VANDALIA - Submarine-style pitcher Santel Grant sinks opposing hitters with
Some pitchers boast intimidating glares, others possess
overpowering fastballs and sharp-breaking curveballs. Grant, a Vandalia Butler
senior, confounds batters with his down-under delivery. High school hitters
don't usually see a pitch that seems to be coming from a different
When Grant gets down, his knuckles descend and almost scrape the
mound dirt, but then they abruptly rise.
"My ball sinks and has a lot of
tail to it," said the 6-foot-3, 214-pound right-hander. "When I'm on, I get a
lot of groundballs. Movement and consistency are more important to me than
velocity. I'm not going to strike out too many hitters. I try to be a corner
artist, moving the ball in and out and working the batters."
surfaced as one of the cornerstones on the impressive Aviators staff. He owns a
5-0 record with a microscopic 0.72 ERA and 27 strikeouts in 29 innings. Joining
him in the rotation are Tom Hertlein (3-0, 0.88) and Curtis Hawse (4-0,
Together, the trio has helped fuel Butler - 14-1 after losing to
Troy, 7-5, on Wednesday - to the No. 2 spot in the state Division II baseball
poll. The team is on the verge of its fifth straight Greater Miami Valley
Conference title with a 6-1 record.
"We're solid in every phase of the
game - pitching, defense and hitting (team batting average of .373)," said
Grant, a defensive end in football. "My defense is making great plays behind me.
I can't survive without them."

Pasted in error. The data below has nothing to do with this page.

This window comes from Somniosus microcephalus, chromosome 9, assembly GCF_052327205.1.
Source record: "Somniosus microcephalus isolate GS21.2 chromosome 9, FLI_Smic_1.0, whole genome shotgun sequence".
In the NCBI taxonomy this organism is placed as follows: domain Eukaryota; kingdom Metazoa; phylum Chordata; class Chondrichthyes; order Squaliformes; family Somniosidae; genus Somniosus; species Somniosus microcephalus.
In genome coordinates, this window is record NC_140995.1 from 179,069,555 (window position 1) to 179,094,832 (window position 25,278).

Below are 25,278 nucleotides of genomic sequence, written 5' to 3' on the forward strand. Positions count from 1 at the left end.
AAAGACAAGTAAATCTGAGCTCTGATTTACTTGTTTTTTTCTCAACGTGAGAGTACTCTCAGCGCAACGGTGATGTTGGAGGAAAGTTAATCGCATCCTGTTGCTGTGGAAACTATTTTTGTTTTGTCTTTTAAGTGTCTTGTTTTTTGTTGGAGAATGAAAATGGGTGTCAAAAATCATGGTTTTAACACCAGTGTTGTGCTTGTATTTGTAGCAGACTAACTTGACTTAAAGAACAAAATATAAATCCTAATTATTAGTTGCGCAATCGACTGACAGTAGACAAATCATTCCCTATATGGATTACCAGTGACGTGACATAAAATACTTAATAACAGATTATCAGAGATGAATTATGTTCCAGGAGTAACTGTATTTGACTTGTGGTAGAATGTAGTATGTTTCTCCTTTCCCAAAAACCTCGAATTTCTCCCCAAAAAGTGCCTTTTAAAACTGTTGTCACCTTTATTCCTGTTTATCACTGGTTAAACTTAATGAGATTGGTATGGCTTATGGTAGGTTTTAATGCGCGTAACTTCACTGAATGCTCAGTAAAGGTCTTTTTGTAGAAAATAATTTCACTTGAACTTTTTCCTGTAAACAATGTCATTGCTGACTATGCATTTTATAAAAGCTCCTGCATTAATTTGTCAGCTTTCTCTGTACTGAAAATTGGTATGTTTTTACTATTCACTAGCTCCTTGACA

Grant is definitely a vanishing breed on
and off the mound. Known variously as "the Aussie from Down Under" and the
"Cuban Nightmare" ("I'm half Spanish," he says) Grant has a loose arm and loose
personality. He regales teammates with his countless impersonations, including
"Santel gives batters fits because his ball is a different
look coming from underneath," said Aviators coach Trent Dues
. "He's very
unorthodox. What I like most about him is he wants the baseball and he can pitch
forever with that natural motion. There is no stress on the arm. After going
seven innings, he can come back and give me two the next day. He is a free
spirit. There is never a dull moment on the bus or the dugout with Santel
Grant adopted a sidearm delivery playing as a 10-year-old in the
F Minor League in Vandalia, and went to the underhanded technique as a
"I tried to switch him to overhand one day in the gym and the
ball went up high into the balcony," Dues said with a laugh. "So much for that
Grant's repertoire includes a split-finger ("a rising
slurve"), change-up, a fastball that ranges from 78 to 81 mph, and, ta-da, a
Wait until the hitters see that.
Ron Jackson at (513) 743-5308 or e-mail email@example.com
Copyright, 2000, Cox Ohio Publishing. All rights reserved.
Copyright, 2000, Cox Ohio Publishing. All rights